Teen Book Reviews – October 19, 2021
We love the diverse selection of books our teen volunteers are reading! Check out the reviews below – maybe you’ll want to give one of these titles a try!
Dangerous Skies by Suzanne Fisher Staples (1996)
Reviewed by Vaanya
The book Dangerous Skies is a realistic fiction book that is full of character and heartfelt emotions such as sadness and anger. The main characters are two kids who are best friends, a white boy named Buck and an African American girl named Tunes. They go on the best adventures together and even though people discriminate against Tunes, Buck is always there to help her. But not everything can be fixed so easily. Sometimes you try your best and you can’t succeed – after that point, you can only hope.
Buck and Tunes are fishing on their boat as usual and they avoid passing into Jumbo’s territory. Jumbo is a rich white man who shoots dogs on his property and almost shot Buck and Tunes once when they drifted into his lake. Most people love him for the donations he makes to the town church, but Buck and Tunes know the truth of his character. While fishing, they find the body of Jorge, a man who treated them kindly, as if they were his own children. At the first sight of Jorge’s body, Tunes runs off into the creek. Buck goes to the sheriff to tell him about the body and feels sure that Jumbo is responsible for Jorge’s death. The sheriff asks Buck to bring Tunes along for interrogation, and things are never the same for the kids again.
This book is about racism and injustice towards African Americans. There are some characters in this book who are prejudiced against African Americans and this effects Tunes’ life experience in ways Buck has never fully understood. As the story unfolds, the author makes you realize that sometimes there are people who are evil in the world and they will do everything in their power to make sure your voice cannot be heard among the innocents. Tunes and Buck have to fight against these obstacles to clear their names, but all too often racism and hate get in the way of happy endings.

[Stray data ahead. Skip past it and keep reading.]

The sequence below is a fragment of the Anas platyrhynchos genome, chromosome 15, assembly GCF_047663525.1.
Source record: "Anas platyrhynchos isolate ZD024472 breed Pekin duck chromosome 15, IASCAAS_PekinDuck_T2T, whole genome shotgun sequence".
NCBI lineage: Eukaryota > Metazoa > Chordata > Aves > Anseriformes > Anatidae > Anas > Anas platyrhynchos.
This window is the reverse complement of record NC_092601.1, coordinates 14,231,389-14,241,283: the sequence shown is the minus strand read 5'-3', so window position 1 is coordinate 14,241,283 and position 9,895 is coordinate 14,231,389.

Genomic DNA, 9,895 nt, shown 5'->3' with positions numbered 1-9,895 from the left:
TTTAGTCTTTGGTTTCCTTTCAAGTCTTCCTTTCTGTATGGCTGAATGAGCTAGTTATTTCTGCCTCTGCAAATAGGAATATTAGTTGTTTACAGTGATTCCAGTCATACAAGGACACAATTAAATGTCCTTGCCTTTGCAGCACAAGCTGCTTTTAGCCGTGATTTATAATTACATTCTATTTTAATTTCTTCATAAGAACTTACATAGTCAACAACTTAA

The Outsiders by S.E. Hinton (1967)
Reviewed by Rachel
The Outsiders takes place in Tulsa, Oklahoma in the mid-1960s. It is written from the first-person point of view, with Ponyboy as protagonist and narrator. Ponyboy Curtis is a 14-year-old Greaser boy, and the book is about two weeks in his life that make him lose his innocence and change his life. In this novel, “Socs” and “Greasers” are the two loosely organized teen gangs that are enemies because of money. Greasers are a gang that is very united, they never beat other people up on purpose, but they’re poor. Socs are the western side rich kids that have nothing to worry about and are always trying to find things to do – one of their amusements is to beat up poorer gangs. The two weeks start with Socs’ first attack on Ponyboy, followed by the death of one of the Socs, and then Pony and his friend run away.
The first time I heard of the book was last summer – it was on our school’s reading list. At first my parents didn’t really want me to read the book because of the story’s setting, background, and general ideas. But after reading the book, I think it is actually a great story. Selecting Oklahoma’s gangs as the setting is a great example of comparing the differences between people. It taught me that everyone has their own troubles, no matter if they are rich or poor, and life can be taken away in a second, so it is important to cherish it and try not to say or do things that you will regret.